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Jane Eyre (Penguin Classics) Audio, Cassette – Abridged, Audiobook


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Product Details

  • Series: Penguin Classics
  • Audio Cassette
  • Publisher: Penguin Global; abridged edition edition (November 25, 2003)
  • Language: English
  • ISBN-10: 0140861874
  • ISBN-13: 978-0140861877
  • Product Dimensions: 7.2 x 4.4 x 1.4 inches
  • Shipping Weight: 11.2 ounces
  • Average Customer Review: 4.4 out of 5 stars  See all reviews (212 customer reviews)
  • Amazon Best Sellers Rank: #6,709,808 in Books (See Top 100 in Books)

Editorial Reviews

Review

"At the end we are steeped through and through with the genius, the vehemence, the indignation of Charlotte Brontë."
--Virginia Woolf

About the Author

Charlotte Bronte lived from 1816 to 1855. In 1824 she was sent away to school with her four sisters and they were treated so badly that their father brought them home to Haworth in Yorkshire. The elder two sisters died within a few days and Charlotte and her sisters Emily and Anne were brought up in the isolated village. They were often lonely and loved to walk on the moors. They were all great readers and soon began to write small pieces of verse and stories.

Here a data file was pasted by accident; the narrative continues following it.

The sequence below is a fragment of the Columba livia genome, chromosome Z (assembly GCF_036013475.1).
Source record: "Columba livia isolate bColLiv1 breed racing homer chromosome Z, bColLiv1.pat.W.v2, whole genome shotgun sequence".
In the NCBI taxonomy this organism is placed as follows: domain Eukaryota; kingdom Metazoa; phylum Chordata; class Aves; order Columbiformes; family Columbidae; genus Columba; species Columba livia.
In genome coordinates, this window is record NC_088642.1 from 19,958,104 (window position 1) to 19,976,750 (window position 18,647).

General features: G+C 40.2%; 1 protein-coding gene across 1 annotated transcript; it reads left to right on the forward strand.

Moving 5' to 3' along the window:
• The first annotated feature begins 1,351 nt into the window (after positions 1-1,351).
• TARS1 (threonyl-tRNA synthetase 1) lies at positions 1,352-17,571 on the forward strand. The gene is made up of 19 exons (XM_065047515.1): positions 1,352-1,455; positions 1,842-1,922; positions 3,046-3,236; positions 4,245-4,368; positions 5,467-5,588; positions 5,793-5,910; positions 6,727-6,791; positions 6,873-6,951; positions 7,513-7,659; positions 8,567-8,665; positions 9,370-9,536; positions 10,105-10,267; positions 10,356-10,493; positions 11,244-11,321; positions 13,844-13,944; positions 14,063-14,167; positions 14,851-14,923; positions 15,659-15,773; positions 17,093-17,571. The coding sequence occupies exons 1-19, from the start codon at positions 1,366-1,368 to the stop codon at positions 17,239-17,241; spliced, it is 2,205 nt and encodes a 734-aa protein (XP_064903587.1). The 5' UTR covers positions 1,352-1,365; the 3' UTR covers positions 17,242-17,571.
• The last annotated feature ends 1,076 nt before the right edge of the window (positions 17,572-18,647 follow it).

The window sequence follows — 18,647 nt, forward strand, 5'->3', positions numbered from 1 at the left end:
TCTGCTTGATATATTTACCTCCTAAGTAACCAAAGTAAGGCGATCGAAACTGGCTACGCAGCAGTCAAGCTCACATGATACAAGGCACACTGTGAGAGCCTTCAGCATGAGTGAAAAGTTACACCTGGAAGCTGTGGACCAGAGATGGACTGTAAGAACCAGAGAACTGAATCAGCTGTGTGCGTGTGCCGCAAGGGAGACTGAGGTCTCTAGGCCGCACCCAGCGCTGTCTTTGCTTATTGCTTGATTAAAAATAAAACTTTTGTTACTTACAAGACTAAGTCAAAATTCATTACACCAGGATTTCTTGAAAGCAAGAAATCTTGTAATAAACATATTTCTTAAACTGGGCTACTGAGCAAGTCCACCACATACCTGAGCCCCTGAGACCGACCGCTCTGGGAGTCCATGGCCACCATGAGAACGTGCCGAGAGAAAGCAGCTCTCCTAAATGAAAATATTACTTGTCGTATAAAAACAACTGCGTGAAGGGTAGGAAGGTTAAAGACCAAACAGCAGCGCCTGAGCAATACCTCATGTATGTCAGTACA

Once Charlotte’s informal education was over she began to work as a governess and teacher in Yorkshire and Belgium so that she could add to the low family income and help to pay for her brother Branwell’s art education. Charlotte was a rather nervous young woman and didn’t like to be away from home for too long. The sisters began to write more seriously and published poetry in 1846 under male pen names – there was a lot of prejudice against women writers. The book was not a success and the sisters all moved on to write novels. Charlotte’s best-known book, Jane Eyre, appeared in 1847 and was soon seen as a work of genius. Charlotte really knew how to make characters and situations come alive.

Charlotte’s life was full of tragedy, never more so than when her brother Branwell and sisters Emily and Anne died within a few months in 1848/49. She married her father’s curate in 1854 but died in 1855, before her fortieth birthday.

Customer Reviews

It became a tremendously good book with a fantastic plot and a good pace.